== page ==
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Energy per unit length of a cylindrical shell of charge

  1. Oct 16, 2016 #1
    1. The problem statement, all variables and given/known data
    "An infnitely long hollow cylinder of radius ##a## has surface charge density ##σ_a##.
    It is surrounded by a coaxial hollow cylinder of radius ##b## with charge density ##σ_b##. The charge densities are such that the total confguration is electrically neutral. Using whatever method you choose, calculate the work per unit length needed to assemble the system.

    2. Relevant equations
    $$\oint \vec{E} \cdot d\vec{a} = \frac{Q_{enc}}{\epsilon _0}$$
    $$W = \frac{\epsilon _0}{2} \int E^2 d \tau$$

    3. The attempt at a solution
    First of all, I assume that the charge density is uniform, which I think is a good assumption but I'm not sure.

    Then I find ##\vec{E}##:
    When ##r<a, \vec{E} = 0## (by symmetry)
    When ##r>a, \vec{E} = 0## (given)

    When ##a<r<b##: Use Gauss' Law $$\oint \vec{E} \cdot d\vec{a} = \frac{Q_{enc}}{\epsilon _0}$$
    As my surface, I use a cylinder of radius r and length L:
    $$\oint \vec{E} \cdot d\vec{a} = E2 \pi rL$$
    and
    $$Q_{enc} = \sigma_a 2 \pi a L$$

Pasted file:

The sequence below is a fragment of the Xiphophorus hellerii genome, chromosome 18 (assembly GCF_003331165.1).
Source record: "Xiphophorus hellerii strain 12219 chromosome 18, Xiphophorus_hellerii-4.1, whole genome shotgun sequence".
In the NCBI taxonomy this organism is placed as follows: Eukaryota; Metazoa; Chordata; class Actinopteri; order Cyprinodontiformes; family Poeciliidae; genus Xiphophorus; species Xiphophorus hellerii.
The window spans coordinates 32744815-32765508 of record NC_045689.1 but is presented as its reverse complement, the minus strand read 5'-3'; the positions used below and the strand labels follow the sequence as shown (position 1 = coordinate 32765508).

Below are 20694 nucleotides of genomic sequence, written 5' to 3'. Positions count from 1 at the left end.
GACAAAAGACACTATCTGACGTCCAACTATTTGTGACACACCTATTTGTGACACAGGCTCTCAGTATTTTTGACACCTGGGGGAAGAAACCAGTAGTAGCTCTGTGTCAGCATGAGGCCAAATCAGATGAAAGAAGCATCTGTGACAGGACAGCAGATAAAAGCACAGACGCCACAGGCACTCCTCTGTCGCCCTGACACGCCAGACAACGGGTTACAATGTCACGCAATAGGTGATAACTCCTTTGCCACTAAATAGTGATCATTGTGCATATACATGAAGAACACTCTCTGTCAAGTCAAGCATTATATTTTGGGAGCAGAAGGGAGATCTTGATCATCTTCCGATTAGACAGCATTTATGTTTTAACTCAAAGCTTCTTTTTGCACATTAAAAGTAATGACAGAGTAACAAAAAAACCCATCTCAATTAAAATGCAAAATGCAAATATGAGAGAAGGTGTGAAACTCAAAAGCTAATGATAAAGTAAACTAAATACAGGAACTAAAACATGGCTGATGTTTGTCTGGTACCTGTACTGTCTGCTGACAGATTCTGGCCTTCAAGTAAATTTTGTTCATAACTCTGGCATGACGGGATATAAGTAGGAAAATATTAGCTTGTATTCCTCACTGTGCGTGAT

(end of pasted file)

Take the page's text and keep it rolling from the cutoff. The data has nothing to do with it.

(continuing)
so
    $$E2 \pi rL = \frac{\sigma_a 2 \pi a L}{\epsilon_0}$$
    so
    $$\vec{E} = \frac{\sigma_a a}{r\epsilon_0} \hat{r}$$

    Now here's where I start to get into trouble. To find the energy I would use the equation for work above, with ##d\tau =rdrd\theta dz##, but how do I turn this into an energy per unit length? Integrating the ##dz## over all space gives an infinity obviously.
    What I tried to do was just divide the whole thing by L and simply ignore the z differential, which I have no idea if I can do:
    $$\frac{W}{L} = \frac{\epsilon_0}{2L} \int_{a}^{b} \int_{0}^{2\pi} (\frac{\sigma_a a}{r \epsilon_0})^2 rdrd\theta$$
    Which leads to: $$\frac{W}{L} = \frac{\pi \sigma_a^2 a^2}{L \epsilon_0} ln(\frac{b}{a})$$

    I'm not sure if this makes sense. Is it allowed for me to just ignore the z differential like that? I don't really see a way around it going to infinity.
     
  2. jcsd
  3. Oct 16, 2016 #2

    haruspex

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    I don't know if there is an easier way, but I supposed that at some time we have a charge +Q on some length of the inner cylinder and a charge -Q on the outer cylinder. Now consider moving ΔQ from the outer to the inner. We know the potential at each radius due to each cylinder, so we can compute the work done.
     
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